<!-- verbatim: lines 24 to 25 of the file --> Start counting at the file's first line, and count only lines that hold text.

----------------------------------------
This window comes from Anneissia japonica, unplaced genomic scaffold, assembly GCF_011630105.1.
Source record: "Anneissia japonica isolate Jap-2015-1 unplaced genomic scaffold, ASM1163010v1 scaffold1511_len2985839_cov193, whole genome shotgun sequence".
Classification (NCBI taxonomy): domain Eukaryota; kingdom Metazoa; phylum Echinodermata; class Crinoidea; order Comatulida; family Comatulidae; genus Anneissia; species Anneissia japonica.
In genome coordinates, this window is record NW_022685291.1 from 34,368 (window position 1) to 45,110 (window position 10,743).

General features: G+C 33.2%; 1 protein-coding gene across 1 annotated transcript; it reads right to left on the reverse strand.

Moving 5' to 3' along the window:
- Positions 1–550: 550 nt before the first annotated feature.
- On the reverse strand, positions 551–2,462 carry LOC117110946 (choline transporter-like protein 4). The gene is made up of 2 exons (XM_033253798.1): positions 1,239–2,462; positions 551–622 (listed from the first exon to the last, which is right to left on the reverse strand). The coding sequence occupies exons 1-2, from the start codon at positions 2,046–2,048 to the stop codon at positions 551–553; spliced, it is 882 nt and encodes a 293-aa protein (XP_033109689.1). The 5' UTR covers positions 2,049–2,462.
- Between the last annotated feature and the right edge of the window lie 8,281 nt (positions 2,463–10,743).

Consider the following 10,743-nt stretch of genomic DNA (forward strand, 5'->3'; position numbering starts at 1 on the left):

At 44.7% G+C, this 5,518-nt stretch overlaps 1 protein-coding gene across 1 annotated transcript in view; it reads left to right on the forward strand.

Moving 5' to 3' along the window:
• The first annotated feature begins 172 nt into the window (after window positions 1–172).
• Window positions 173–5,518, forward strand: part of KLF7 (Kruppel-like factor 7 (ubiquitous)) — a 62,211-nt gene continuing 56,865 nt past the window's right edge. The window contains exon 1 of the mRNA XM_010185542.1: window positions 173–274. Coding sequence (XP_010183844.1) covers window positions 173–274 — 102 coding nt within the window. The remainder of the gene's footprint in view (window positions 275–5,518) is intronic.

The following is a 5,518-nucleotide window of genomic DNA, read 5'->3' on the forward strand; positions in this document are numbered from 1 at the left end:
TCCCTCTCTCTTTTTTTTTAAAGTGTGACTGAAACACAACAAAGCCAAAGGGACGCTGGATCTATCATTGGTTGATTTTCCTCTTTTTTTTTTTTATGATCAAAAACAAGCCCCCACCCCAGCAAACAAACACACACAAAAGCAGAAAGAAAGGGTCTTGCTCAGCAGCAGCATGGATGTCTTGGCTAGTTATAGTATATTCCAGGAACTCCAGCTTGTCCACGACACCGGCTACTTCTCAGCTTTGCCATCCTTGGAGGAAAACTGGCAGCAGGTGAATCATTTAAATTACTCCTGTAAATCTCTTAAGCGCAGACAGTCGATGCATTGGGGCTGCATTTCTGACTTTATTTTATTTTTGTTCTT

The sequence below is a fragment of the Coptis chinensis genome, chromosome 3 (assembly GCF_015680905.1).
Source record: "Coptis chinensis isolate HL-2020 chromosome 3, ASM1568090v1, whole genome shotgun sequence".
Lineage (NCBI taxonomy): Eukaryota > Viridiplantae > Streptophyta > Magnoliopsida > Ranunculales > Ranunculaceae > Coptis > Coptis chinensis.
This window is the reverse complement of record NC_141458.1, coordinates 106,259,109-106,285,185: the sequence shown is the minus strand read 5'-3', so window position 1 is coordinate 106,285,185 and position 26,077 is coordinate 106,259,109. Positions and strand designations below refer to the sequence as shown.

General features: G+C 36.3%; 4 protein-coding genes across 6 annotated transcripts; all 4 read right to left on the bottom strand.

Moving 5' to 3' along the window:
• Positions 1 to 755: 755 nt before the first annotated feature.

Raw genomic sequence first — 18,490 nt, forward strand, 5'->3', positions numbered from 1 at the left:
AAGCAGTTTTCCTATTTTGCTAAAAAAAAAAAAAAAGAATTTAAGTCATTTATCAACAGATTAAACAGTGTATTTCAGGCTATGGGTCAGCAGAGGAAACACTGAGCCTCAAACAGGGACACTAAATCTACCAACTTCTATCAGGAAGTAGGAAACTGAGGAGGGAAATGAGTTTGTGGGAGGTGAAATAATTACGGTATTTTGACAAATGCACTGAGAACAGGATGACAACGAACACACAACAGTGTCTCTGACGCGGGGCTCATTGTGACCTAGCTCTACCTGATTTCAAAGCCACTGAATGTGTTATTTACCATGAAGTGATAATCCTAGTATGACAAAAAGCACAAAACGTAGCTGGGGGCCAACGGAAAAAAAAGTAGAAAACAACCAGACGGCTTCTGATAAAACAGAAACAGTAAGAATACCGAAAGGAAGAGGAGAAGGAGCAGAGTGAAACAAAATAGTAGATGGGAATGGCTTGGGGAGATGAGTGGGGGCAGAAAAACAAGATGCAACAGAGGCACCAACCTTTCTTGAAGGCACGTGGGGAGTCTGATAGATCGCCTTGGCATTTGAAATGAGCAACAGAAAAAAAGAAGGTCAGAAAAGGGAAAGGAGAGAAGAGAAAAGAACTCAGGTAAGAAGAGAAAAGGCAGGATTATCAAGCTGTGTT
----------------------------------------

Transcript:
Raw genomic sequence first — 18,490 nt, forward strand, 5'->3', positions numbered from 1 at the left:
AAGCAGTTTTCCTATTTTGCTAAAAAAAAAAAAAAAGAATTTAAGTCATTTATCAACAGATTAAACAGTGTATTTCAGGCTATGGGTCAGCAGAGGAAACACTGAGCCTCAAACAGGGACACTAAATCTACCAACTTCTATCAGGAAGTAGGAAACTGAGGAGGGAAATGAGTTTGTGGGAGGTGAAATAATTACGGTATTTTGACAAATGCACTGAGAACAGGATGACAACGAACACACAACAGTGTCTCTGACGCGGGGCTCATTGTGACCTAGCTCTACCTGATTTCAAAGCCACTGAATGTGTTATTTACCATGAAGTGATAATCCTAGTATGACAAAAAGCACAAAACGTAGCTGGGGGCCAACGGAAAAAAAAGTAGAAAACAACCAGACGGCTTCTGATAAAACAGAAACAGTAAGAATACCGAAAGGAAGAGGAGAAGGAGCAGAGTGAAACAAAATAGTAGATGGGAATGGCTTGGGGAGATGAGTGGGGGCAGAAAAACAAGATGCAACAGAGGCACCAACCTTTCTTGAAGGCACGTGGGGAGTCTGATAGATCGCCTTGGCATTTGAAATGAGCAACAGAAAAAAAGAAGGTCAGAAAAGGGAAAGGAGAGAAGAGAAAAGAACTCAGGTAAGAAGAGAAAAGGCAGGATTATCAAGCTGTGTT